Sun Racer Set to
Soak in the Gold


Photo: Ford

Its top speed is 125 miles per hour, its emissions are zero, and it gets an infinite number of miles to the gallon.

Because there are no gallons, other than gallons of sunshine.

Meet Nuna6, a road-worthy, solar-powered racecar, lighter and more efficient than ever before.

Nuna6's predecessors 1 through 4 triumphed in Australia's World Solar Challenge race four times in a row. But in 2009, Nuna5—like all the Nuna's, a product of a team of students out of Delft University of Technology in the Netherlands—was defeated by Japan's Tokai Challenger. A quarter of the solar panels had stopped producing energy and the car was at a standstill for several hours. Despite that, Nuna5 came in second.


The Nuna6 is targeting a first place finish in the 2011 World Solar Challenge in Australia.
Photo courtesy of Nuon Solar Team.

This year, they're going for the gold. Or the blue, if we're talking ribbons. Despite Nuna5's already extreme lightness and efficiency when cutting through air (it weighed 341 pounds and had 12 times less aerodynamic resistance than a typical sedan), the designers of Nuna6 have managed to lower overall drag by 10%.

Ironically, the gains are due to a change in the rules that was intended to make things greener—and tougher. Solar cells come in several flavors. Silicone cells are the kind you see on rooftops, backpacks, or calculators. Gallium cells, however, can convert a greater percentage of sunshine to energy. Currently, though, they are much more expensive than silicone. Prior to this year, teams could use whatever solar cell they could afford. Now the World Solar Challenge's ruling body has altered the rules so that teams have to choose between three square meters of Gallium or six of silicone. The hope was that the change would nudge innovation in the direction of something that might actually be usable one day.


The Nuna6 in wind tunnel.
Photo courtesy of Jorrit Lousberg.

The Delft students chose silicone because the price allowed them to buy enough to create a tight mosaic on the surface of the car. "The solar panel was where we could ditch area," explains Bruno Moorthamers, who's studying aerospace engineering at Delft and is one of Nuna6's designers and drivers. "Solar cells have little corners cut out of the cells—each corner is effectively area you have to take with you. But it's not useful; it doesn't gain you more energy. The silicone cells are cheaper, so we could buy more, cut them up and put them back together."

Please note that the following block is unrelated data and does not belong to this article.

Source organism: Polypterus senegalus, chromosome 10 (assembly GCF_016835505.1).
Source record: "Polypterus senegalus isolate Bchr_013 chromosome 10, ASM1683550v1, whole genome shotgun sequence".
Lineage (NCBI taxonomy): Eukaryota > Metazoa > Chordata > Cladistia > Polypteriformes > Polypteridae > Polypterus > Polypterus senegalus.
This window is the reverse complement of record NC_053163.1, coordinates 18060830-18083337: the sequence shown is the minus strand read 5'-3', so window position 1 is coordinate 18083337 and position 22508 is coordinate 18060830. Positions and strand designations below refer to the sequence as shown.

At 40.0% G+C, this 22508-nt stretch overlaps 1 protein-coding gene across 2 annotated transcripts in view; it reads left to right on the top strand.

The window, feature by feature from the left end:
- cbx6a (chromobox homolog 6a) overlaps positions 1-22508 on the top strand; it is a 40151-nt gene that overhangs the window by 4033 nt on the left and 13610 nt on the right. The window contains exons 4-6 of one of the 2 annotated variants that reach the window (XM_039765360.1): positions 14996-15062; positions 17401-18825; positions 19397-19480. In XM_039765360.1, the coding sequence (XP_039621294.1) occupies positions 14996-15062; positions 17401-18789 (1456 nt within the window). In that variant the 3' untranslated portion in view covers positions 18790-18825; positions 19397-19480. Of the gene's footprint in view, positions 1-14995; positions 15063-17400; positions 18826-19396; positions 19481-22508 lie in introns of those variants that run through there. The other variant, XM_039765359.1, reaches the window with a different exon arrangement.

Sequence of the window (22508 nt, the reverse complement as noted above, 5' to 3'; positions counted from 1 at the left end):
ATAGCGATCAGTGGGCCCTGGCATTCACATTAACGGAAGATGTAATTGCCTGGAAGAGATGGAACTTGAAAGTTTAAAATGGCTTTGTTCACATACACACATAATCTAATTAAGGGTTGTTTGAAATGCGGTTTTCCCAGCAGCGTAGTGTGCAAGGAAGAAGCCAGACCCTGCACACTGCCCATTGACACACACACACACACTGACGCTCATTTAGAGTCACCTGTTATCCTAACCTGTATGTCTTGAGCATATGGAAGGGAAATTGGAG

Other innovations helped get the drag down too. A new carbon fiber "weave" used on the latest Formula 1 racers keeps the vehicle light, and a sleek composite resin from DSM helps encourage laminar flow. The team nickel-and-dimed the aerodynamics wherever they could, making the driver's compartment even smaller than those of previous Nunas. "We squeezed the driver area, losing comfort, which is not important for the race," notes Moorthamers.


Nuna6 with the Nuon Solar Team from Delft University of Technology.
Photo courtesy of Jorrit Lousberg.

The smaller swath of cells combined with the other advantages reduced drag by 10%. The vehicle now produces approximately the same amount of drag as a truck's side view mirror at 62 miles per hour.

Of course, system failure, not drag, was the reason Nuna5 didn't win the 2009 race. "Reliability is an extremely important factor—maybe even the most important factor after the design is finished," says Moorthamers. "Our electrical system has been heavily changed. We used fewer electrical components—the less you have, the less can fall out."

However reliable, fast, and environmentally sound the Nuna6 is, it will be some time before the rest of us get to drive anything like it. "For a usable solar car, which is safe for four people, and  that you can drive to the mall—maybe another 30 years," says Moorthamers, who hopes to pursue such a possibility in his academic research. "But I can imagine, for example, Jay Leno buying one now."

Michael Abrams in an independent writer.

The vehicle now produces approximately the same amount of drag as a truck's side view mirror at 62 miles per hour.


October 2011

by Michael Abrams,